Doe, now 19, was 16 at the time of the alleged assault. The male student was 18 and is now 20.

Though she later told friends about the incident and it was reported to multiple adults, including Oakton’s band director and assistant principal, Doe said in her complaint that school employees and administrators did not contact her about the allegation until three days later.

She alleged that school officials treated her claims dismissively, discouraging her from taking legal action.

In her complaint, Doe and her parents requested a trial by jury and asked for the Fairfax County School Board’s conduct to be found in violation of Title IX. They sought injunctive relief as well as compensatory damages for expenses incurred as a result of the sexual assault, the deprivation of equal access to educational opportunities, and emotional suffering.

Evidence found during discovery include emails between Oakton High School administrators with jokes in apparent reference to the alleged sexual assault, though defense attorney Sona Rewari argued that the officials were under the impression at the time that the encounter had been entirely consensual, according to the Washington Post.

FCPS maintains that its investigation of Doe’s complaint determined that a sexual assault did not occur and no disciplinary action was needed against the male student, though officials offered Doe accommodations like counseling and the opportunity to retake tests.

“Our teachers and administrators deal with and resolve difficult situations every day,” Torre said. “FCPS will continue to vigorously investigate complaints – as we did in this case – and take appropriate action whenever it is warranted.”

While the verdict was not what her client wanted, Correia says she was encouraged by the jury’s finding that Doe had been subjected to sexual harassment and that “his conduct was so severe, pervasive, and offensive that it affected her access to her education.”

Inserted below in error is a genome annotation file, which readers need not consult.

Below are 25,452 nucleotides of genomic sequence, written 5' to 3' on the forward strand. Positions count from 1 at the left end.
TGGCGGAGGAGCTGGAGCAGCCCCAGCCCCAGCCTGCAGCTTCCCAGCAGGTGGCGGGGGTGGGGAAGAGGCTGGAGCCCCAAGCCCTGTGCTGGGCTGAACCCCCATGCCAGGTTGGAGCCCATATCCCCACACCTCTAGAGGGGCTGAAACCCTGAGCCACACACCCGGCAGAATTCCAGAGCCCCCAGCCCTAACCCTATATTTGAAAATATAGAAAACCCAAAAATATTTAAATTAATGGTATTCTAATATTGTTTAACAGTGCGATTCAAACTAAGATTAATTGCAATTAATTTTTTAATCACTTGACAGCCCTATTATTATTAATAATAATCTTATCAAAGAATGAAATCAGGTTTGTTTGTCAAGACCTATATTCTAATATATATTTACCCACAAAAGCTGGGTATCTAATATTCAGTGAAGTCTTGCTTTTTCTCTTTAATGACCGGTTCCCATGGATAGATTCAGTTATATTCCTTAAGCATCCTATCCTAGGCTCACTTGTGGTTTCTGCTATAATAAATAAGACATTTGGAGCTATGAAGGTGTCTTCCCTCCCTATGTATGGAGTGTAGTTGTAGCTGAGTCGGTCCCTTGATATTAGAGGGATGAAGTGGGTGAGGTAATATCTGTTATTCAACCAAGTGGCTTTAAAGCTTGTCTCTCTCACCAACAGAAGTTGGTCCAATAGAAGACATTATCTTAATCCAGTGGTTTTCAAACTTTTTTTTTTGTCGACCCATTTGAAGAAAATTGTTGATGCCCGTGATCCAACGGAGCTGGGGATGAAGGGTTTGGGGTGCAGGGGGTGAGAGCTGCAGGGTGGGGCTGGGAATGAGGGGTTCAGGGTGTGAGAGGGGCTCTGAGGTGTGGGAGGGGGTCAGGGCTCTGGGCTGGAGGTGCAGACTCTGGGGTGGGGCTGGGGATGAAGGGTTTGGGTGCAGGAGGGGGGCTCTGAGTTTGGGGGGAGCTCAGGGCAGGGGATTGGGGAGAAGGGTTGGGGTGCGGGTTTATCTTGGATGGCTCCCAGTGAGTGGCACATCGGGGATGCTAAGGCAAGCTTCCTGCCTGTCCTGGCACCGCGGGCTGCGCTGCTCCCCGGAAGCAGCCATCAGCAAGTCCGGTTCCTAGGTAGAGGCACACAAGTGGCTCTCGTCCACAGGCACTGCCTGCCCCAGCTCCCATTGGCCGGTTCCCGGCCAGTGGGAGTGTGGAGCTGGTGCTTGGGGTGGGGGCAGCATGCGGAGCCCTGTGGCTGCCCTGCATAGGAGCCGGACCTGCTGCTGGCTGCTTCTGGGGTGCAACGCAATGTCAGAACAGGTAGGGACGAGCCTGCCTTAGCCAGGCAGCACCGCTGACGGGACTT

She admits that she was “very surprised” by the determination that the Fairfax County School Board did not have actual knowledge of the sexual assault allegation.

“The testimony from the school administrators was that they had learned from several students and from two teachers that there was an allegation of sexual harassment by Jack Smith against Jane Doe,” Correia said. “We thought that the jury's decision on that question was concerning.”

Correia says Doe’s legal team is exploring their options for possible next steps, but she remains concerned by testimony from the trail that said FCPS officials had failed to properly document their investigation into Doe’s complaint.

The plaintiff argued that the school board had never documented the incident and subsequent investigation in FCPS’s Bullying and Harassment Management System, an electronic database for storing records of bullying and harassment allegations.

Written statements from Doe, Smith, and two witnesses and sworn testimony from a teacher and a student who separately reported the alleged sexual assault were also not preserved, according to a memorandum that Doe filed in support of a motion for sanctions on May 17.

In June after O’Grady ruled that the lawsuit would go to trial, Torre told the Fairfax County Times that any suggestion FCPS intentionally destroyed documents is “false,” noting that the school system had produced more than 15,000 pages in the case.

He acknowledged that “some paper documents were inadvertently lost years ago.”

“It’s very concerning that they didn’t retain important files,” Correia said. “They still haven’t explained what happened to those, and this electronic system was designed to make sure that this didn’t happen…We don't know how many other cases like it there are.”